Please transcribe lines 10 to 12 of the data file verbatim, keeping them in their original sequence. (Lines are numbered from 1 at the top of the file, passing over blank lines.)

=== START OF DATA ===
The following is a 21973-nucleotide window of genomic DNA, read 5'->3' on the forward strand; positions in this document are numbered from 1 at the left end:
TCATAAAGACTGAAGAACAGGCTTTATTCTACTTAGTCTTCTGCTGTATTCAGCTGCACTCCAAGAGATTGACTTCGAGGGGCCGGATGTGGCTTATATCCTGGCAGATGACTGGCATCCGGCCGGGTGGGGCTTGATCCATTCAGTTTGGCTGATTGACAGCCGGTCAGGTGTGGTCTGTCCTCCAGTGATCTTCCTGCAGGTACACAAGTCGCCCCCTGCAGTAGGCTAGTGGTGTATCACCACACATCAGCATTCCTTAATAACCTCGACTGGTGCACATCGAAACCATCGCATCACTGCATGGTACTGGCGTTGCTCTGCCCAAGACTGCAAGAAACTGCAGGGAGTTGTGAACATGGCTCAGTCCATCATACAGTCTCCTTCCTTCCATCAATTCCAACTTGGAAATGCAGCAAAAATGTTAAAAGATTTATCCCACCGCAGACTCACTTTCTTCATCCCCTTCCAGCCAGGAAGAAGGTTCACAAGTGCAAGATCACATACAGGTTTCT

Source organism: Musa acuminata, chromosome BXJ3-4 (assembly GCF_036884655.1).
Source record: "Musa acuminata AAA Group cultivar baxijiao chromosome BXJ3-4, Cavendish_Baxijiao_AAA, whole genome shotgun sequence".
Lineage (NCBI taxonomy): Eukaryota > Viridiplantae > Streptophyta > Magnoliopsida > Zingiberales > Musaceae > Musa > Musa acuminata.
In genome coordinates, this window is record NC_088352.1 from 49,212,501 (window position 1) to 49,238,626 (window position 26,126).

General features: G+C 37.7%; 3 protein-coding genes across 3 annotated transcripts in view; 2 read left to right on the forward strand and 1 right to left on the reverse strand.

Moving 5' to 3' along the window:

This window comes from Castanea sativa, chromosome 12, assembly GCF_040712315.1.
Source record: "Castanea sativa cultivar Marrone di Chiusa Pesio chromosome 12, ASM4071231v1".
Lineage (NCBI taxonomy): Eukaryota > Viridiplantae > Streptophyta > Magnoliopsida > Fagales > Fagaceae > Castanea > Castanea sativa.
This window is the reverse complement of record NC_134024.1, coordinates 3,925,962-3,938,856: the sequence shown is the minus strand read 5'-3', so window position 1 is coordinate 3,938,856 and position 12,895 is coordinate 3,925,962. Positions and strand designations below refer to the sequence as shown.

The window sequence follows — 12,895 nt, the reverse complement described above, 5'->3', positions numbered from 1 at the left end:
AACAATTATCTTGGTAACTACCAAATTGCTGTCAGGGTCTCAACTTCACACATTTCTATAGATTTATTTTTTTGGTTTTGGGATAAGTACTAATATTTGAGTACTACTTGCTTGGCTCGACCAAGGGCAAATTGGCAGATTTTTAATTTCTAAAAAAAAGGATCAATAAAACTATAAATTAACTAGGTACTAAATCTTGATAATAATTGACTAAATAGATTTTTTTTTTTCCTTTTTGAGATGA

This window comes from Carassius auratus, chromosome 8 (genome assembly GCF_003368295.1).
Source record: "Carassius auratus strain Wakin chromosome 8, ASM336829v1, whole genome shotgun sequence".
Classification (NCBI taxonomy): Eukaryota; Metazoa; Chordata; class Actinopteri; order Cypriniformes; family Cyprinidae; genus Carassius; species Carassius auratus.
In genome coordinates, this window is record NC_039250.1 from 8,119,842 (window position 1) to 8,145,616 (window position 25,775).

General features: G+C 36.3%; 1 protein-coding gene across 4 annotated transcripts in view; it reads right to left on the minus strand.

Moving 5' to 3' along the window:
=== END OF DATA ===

Source record: "Castanea sativa cultivar Marrone di Chiusa Pesio chromosome 12, ASM4071231v1".
Lineage (NCBI taxonomy): Eukaryota > Viridiplantae > Streptophyta > Magnoliopsida > Fagales > Fagaceae > Castanea > Castanea sativa.
This window is the reverse complement of record NC_134024.1, coordinates 3,925,962-3,938,856: the sequence shown is the minus strand read 5'-3', so window position 1 is coordinate 3,938,856 and position 12,895 is coordinate 3,925,962. Positions and strand designations below refer to the sequence as shown.